Kasos is an unusual little island that lies off the southern tip of Karpathos, between there and the east coast of Crete. Like Symi, it's an island that was once home to a much greater population than today, when only 1,000 people live there.
In the early 1820s Kasos had a population of about 11,000. At that time it was under Turkish rule and, as a ship-building base, had a large fleet of ships. It was the first Greek island to declare independence during the Greek War of Independence (1821-1832).
This act enraged Mehmet Ali, who was the Turkish Pasha in Egypt. He sent a huge fleet of boats to punish the Kasiots, to show his power and to destroy the Kasiot fleet. They invaded the island and killed about 7,000 islanders, after which Kasos unsurprisingly fell into a decline.
The massacre took place on 7th June, 1824, and is still commemorated on that date, a very moving time to be on the island. Obviously ferries and flights either side of that date get very full as many Kasiots return to honour their ancestors.
You can get to Kasos from several islands, and from Piraeus, but be prepared for long journey times. You will also need to do some planning on your dates as none of these ferries to Kasos operates daily.
The journey time from Athens is 19 hours, so you'd have to be a real ferry fan or on a tight budget to consider that an option. The closest island connected by ferry is Karpathos, 90 minutes away, and then Crete, with the ferry from Sitia taking 2.5 hours. There's also a ferry to Iraklion but that takes 6 hours. Other connections are with Rhodes and Santorini.
Ferries in Greece has an excellent and very thorough website where in addition to checking ferry schedules and times, you can also book tickets and get lots of useful information about travelling by ferry in Greece.
The island capital is Fry, which is pronounced 'free', where about one-third of the population lives. The few tourists who do venture here are greeted by the sight of bright white houses with their blue doors and shutters, looking remarkably like the Cyclades. Impossible to miss is the surprisingly large cathedral of Ayios Spiridon, the patron saint of the island.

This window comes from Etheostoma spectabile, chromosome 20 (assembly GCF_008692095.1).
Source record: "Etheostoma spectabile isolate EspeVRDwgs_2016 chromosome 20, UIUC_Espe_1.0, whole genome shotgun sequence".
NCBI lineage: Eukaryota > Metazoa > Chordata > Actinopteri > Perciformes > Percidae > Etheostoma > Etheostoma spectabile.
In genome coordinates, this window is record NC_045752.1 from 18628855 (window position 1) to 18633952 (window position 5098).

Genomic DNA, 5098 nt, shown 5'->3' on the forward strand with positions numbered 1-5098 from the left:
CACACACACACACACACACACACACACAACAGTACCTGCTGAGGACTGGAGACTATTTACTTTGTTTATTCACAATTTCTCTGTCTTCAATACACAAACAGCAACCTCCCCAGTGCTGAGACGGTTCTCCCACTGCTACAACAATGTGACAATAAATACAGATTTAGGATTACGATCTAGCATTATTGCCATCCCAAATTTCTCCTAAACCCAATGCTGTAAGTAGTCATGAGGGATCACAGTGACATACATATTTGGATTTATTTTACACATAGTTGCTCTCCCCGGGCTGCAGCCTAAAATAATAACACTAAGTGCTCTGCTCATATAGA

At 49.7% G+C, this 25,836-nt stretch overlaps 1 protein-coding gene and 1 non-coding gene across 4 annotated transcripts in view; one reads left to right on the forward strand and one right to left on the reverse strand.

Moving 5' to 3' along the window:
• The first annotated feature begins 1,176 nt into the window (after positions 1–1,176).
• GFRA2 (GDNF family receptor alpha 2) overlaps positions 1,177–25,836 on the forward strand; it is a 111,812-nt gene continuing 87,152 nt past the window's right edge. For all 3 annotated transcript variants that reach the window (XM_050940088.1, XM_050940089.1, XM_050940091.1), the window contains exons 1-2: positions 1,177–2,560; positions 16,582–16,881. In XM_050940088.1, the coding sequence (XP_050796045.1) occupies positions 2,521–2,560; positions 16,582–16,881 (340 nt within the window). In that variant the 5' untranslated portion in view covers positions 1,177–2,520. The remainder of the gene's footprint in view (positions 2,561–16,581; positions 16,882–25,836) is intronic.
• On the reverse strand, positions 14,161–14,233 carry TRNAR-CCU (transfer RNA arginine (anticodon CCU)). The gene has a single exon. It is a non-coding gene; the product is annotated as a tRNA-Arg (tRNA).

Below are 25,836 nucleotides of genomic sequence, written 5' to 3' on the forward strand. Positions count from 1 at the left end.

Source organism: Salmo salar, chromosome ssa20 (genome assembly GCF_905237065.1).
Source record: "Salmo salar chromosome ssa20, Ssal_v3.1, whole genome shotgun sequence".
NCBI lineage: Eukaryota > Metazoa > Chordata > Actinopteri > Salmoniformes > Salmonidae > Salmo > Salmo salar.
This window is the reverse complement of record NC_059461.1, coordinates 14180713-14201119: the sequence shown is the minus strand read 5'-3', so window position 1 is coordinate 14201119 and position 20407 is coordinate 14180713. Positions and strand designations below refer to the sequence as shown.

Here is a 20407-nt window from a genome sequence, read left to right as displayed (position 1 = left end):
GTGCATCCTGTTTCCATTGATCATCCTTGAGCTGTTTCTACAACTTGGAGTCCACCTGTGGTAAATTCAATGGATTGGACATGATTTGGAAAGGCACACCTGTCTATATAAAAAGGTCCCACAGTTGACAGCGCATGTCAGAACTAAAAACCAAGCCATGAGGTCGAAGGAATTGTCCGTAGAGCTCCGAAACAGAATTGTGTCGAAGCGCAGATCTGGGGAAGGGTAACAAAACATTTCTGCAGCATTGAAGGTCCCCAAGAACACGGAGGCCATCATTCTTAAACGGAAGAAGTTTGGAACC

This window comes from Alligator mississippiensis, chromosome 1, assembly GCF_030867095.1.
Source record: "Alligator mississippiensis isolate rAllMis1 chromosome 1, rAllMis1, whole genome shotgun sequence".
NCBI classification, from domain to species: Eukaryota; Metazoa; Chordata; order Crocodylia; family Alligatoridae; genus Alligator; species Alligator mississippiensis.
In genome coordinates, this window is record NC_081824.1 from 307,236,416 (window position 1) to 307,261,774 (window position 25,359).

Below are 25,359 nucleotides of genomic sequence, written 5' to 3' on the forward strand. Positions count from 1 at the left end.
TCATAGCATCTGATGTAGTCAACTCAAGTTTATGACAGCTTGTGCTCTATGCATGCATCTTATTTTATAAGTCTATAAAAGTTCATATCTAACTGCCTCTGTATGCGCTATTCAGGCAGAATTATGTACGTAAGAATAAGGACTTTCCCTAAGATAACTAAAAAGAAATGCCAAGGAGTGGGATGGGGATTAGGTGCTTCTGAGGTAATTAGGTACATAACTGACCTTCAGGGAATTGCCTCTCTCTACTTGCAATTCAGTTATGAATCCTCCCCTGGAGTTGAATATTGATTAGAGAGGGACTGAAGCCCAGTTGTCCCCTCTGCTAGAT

Other than that and an Archaeological Museum, there's not much to see in Fry, though it is where you'll find the post office, ATMs, police, shops and travel services. There's a beach within about a 10-minute walk, and while it's not the greatest beach in the Aegean, it's pleasant enough.
Outside Fry there are four small villages scattered around the island. There are a few beach 'resorts', and much of the interior of the island is quite rugged and barren. The highest peak is Mount Kapsalo at 1,913ft (583m), and not far away is the Ellinokamara Cave. It's a bit of a hike to get to it, and the way isn't well-marked, but you will be rewarded with great views. If you're staying in Fry you might be able to find a local guide to take you there, if you ask around.
Most of the accommodation is in Fry, and there is some around the rest of the island but the choice is limited and you ought to book ahead.
One unusual feature about the island is its food. One result of the massacre is that afterwards a few thousand people from Kasos emigrated to Egypt. They kept ties between Egypt and Kasos alive and as a result, Kasos cuisine has been influenced by Egyptian cooking. You'll find some dishes that are much spicier than is usual in Greece, and you'll even find dishes like tahini and pilaf appearing on menus.
The latest edition of the Lonely Planet travel guide to Greece is a comprehensive 750-page guidebook to the whole country.
Greece Travel Secrets visits the Cretan Botano herbs and spices shop near Matala in southern Crete in search of the herb man of Kouses.
Greece Travel Secrets visits the Zacharioudakis Winery near Ancient Gortina in southern Crete, and does a vineyard tour arranged by our guide from Go Crete.